Unlike European Muslims, many of whom are stuck in poor neighborhoods with chronic unemployment, U.S. Muslims are both wealthier and more educated than many Americans, research has shown. They graduate from college at more than twice the average national rate, with half earning an annual household income of at least $50,000, a survey by Georgetown University showed in 2004 – about $3,000 more than the median household income nationwide suggested by the 2004 U.S. Census. They are also more ethnically diverse than Muslims in Europe.
More important, perhaps, this country’s estimated six million Muslims blend into the religious and ethnic landscape more easily than their 15 million European counterparts, and not just because there are fewer of them.
“Being an immigrant and organizing around faith is part of the American experience – it’s part of our national identity,” Rehab said. “It’s much harder to fit into a more homogeneous and secular bloc, like Europe.”
European concerns – about mass immigration and national identity, about the colonial past, about secular values – are focused on Muslims. While America has similar concerns, they are spread out over various groups: Mexicans are associated with illegal immigration, blacks with the struggle against slavery. Religious conservatism poses little problem in a country that is itself deeply religious; the debate in Europe over the Muslim head scarf, for example, has not crossed the Atlantic.
“The unease with Islam is fundamentally different in the United States and Europe,” said Olivier Roy, a French expert on Islam. “In the U.S., it’s essentially a security issue. In Europe, it’s deeper: There is the idea that Islam itself represents a threat to Europe’s identity.”
The United States does not share Europe’s long history of clashes with Islam, beginning with the Crusades. Instead, it has a form of indigenous Islam that is unique in the West: African- American Muslims who trace their line of belief back to the arrival of the first West African slaves in the 16th century.
Increasing numbers of white converts also help bridge the gap with non- Muslim Americans. Abd-Allah grew up a Protestant in Nebraska. The Islamic Society of North America recently chose Ingrid Mattson, 43, a former Catholic from Canada, as its head.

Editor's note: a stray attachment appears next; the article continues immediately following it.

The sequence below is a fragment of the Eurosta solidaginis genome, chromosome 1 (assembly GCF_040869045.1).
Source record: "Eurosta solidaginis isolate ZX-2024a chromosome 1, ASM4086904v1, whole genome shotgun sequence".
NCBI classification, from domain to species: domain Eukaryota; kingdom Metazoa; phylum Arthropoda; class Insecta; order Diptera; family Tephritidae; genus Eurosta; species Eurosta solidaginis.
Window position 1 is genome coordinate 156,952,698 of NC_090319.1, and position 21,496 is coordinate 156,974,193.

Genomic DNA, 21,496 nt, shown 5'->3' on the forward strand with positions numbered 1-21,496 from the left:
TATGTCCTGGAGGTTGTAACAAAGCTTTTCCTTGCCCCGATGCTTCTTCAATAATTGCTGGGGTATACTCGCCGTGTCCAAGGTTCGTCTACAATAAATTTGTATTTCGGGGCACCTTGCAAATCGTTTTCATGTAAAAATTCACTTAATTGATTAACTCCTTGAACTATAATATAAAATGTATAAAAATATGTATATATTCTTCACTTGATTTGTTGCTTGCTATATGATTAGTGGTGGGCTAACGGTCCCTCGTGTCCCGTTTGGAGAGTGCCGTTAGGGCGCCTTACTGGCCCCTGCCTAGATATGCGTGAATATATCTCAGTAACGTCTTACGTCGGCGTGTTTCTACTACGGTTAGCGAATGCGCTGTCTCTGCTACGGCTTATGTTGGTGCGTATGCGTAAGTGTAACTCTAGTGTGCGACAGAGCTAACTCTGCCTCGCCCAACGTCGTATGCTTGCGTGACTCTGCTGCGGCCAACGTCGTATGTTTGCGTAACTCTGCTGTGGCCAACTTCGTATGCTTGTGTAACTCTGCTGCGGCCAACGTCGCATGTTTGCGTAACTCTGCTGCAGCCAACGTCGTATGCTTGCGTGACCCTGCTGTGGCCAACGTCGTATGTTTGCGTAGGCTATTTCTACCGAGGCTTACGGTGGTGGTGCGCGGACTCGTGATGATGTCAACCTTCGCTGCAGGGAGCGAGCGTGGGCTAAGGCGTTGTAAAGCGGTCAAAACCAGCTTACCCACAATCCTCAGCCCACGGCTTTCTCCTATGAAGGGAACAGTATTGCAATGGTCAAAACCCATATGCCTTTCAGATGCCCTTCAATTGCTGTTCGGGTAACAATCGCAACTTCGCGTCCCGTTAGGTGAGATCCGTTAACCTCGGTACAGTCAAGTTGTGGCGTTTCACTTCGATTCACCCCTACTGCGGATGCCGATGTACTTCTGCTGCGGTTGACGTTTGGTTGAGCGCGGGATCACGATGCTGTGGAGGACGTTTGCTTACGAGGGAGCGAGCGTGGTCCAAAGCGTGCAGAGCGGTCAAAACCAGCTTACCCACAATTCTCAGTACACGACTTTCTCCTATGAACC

Shaykh Hamza Yusuf is a white, Christian-born Californian with a neatly trimmed goatee. He wears a smart shirt and flannel trousers and jokingly refers to Bob Dylan as “Imam Bob.”
Shaykh Hamza is a prominent proponent of an American Islam free of politics and anachronistic culture. He likes to tell how, when he converted as a student, he had to choose which Islam to embrace – Sudanese, North African, Pakistani – and to change his name accordingly. This is no longer necessary.
“We have an indigenous leadership that has emerged in the last 10 years, and that helps develop an indigenous culture of Islam,” he said. Next year, his Zaytuna Institute in Hayward, California, will launch a master of arts program in Islamic Studies with an option to qualify as an imam, the country’s first such program run by nonimmigrants, he said.
With scholars like Hamza, Abd-Allah and Mattson shaping the debate and training future leaders, said Patel of the Interfaith Youth Core, the United States could become a model for Muslims elsewhere, especially in Europe.
Others are less optimistic. Congress has already issued warnings about radical imams in prisons and “Future Jihad,” a book by Walid Phares, a professor of political science at Florida Atlantic University, argues that Al Qaeda is working hard to establish sleeper cells in the United States.
Meanwhile, cases of hate crimes and discrimination surged almost 30 percent in the United States last year, Rehab said. A survey by the University of Illinois, published in August, shows that the income of Muslims and Arab non- Muslims has fallen since 9/11.
American Muslims worry about anti- Islamic rhetoric used by some on the Christian right, and see the younger generation growing up in the post-9/11 climate.
Perhaps the biggest wild card is another terrorist attack. “Things could still go wrong for America,” said Bukhari of Georgetown. “If another 9/11 happened, things could get very bad.”
Copyright © 2006 the International Herald Tribune